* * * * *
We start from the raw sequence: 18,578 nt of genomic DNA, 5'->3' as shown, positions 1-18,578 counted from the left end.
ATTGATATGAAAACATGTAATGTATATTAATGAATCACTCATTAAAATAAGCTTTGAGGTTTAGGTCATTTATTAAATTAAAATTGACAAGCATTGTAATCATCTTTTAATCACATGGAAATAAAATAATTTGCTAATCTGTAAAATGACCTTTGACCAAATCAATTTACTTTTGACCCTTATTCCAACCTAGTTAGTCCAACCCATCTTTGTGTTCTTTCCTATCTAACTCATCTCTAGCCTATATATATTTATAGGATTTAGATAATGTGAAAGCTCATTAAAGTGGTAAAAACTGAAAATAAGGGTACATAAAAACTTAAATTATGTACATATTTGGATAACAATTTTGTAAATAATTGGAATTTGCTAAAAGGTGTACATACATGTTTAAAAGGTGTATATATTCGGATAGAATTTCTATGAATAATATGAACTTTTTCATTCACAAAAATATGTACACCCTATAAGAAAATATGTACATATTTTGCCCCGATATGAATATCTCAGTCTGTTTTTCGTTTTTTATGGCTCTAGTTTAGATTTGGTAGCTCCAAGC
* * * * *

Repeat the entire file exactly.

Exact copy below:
We start from the raw sequence: 18,578 nt of genomic DNA, 5'->3' as shown, positions 1-18,578 counted from the left end.
ATTGATATGAAAACATGTAATGTATATTAATGAATCACTCATTAAAATAAGCTTTGAGGTTTAGGTCATTTATTAAATTAAAATTGACAAGCATTGTAATCATCTTTTAATCACATGGAAATAAAATAATTTGCTAATCTGTAAAATGACCTTTGACCAAATCAATTTACTTTTGACCCTTATTCCAACCTAGTTAGTCCAACCCATCTTTGTGTTCTTTCCTATCTAACTCATCTCTAGCCTATATATATTTATAGGATTTAGATAATGTGAAAGCTCATTAAAGTGGTAAAAACTGAAAATAAGGGTACATAAAAACTTAAATTATGTACATATTTGGATAACAATTTTGTAAATAATTGGAATTTGCTAAAAGGTGTACATACATGTTTAAAAGGTGTATATATTCGGATAGAATTTCTATGAATAATATGAACTTTTTCATTCACAAAAATATGTACACCCTATAAGAAAATATGTACATATTTTGCCCCGATATGAATATCTCAGTCTGTTTTTCGTTTTTTATGGCTCTAGTTTAGATTTGGTAGCTCCAAGC